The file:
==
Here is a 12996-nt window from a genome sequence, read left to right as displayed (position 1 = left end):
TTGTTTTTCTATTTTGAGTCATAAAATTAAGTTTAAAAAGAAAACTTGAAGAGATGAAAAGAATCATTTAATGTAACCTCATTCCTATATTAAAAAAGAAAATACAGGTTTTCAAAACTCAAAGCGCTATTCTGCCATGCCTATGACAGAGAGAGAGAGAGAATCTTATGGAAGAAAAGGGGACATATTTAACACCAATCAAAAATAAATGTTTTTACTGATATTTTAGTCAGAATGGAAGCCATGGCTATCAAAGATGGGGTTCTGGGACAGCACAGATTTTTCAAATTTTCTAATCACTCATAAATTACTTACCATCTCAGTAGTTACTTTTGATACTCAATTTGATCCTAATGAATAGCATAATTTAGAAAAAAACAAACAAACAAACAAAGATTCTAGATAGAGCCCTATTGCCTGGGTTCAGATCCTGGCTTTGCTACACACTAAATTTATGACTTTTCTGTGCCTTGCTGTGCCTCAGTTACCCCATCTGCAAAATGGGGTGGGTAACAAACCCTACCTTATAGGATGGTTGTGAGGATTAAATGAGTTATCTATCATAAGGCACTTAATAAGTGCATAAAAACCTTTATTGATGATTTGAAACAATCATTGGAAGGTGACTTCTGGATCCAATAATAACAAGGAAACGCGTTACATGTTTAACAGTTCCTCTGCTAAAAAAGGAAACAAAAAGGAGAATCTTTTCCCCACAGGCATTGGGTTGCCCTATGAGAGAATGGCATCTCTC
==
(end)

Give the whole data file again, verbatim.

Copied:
Here is a 12996-nt window from a genome sequence, read left to right as displayed (position 1 = left end):
TTGTTTTTCTATTTTGAGTCATAAAATTAAGTTTAAAAAGAAAACTTGAAGAGATGAAAAGAATCATTTAATGTAACCTCATTCCTATATTAAAAAAGAAAATACAGGTTTTCAAAACTCAAAGCGCTATTCTGCCATGCCTATGACAGAGAGAGAGAGAGAATCTTATGGAAGAAAAGGGGACATATTTAACACCAATCAAAAATAAATGTTTTTACTGATATTTTAGTCAGAATGGAAGCCATGGCTATCAAAGATGGGGTTCTGGGACAGCACAGATTTTTCAAATTTTCTAATCACTCATAAATTACTTACCATCTCAGTAGTTACTTTTGATACTCAATTTGATCCTAATGAATAGCATAATTTAGAAAAAAACAAACAAACAAACAAAGATTCTAGATAGAGCCCTATTGCCTGGGTTCAGATCCTGGCTTTGCTACACACTAAATTTATGACTTTTCTGTGCCTTGCTGTGCCTCAGTTACCCCATCTGCAAAATGGGGTGGGTAACAAACCCTACCTTATAGGATGGTTGTGAGGATTAAATGAGTTATCTATCATAAGGCACTTAATAAGTGCATAAAAACCTTTATTGATGATTTGAAACAATCATTGGAAGGTGACTTCTGGATCCAATAATAACAAGGAAACGCGTTACATGTTTAACAGTTCCTCTGCTAAAAAAGGAAACAAAAAGGAGAATCTTTTCCCCACAGGCATTGGGTTGCCCTATGAGAGAATGGCATCTCTC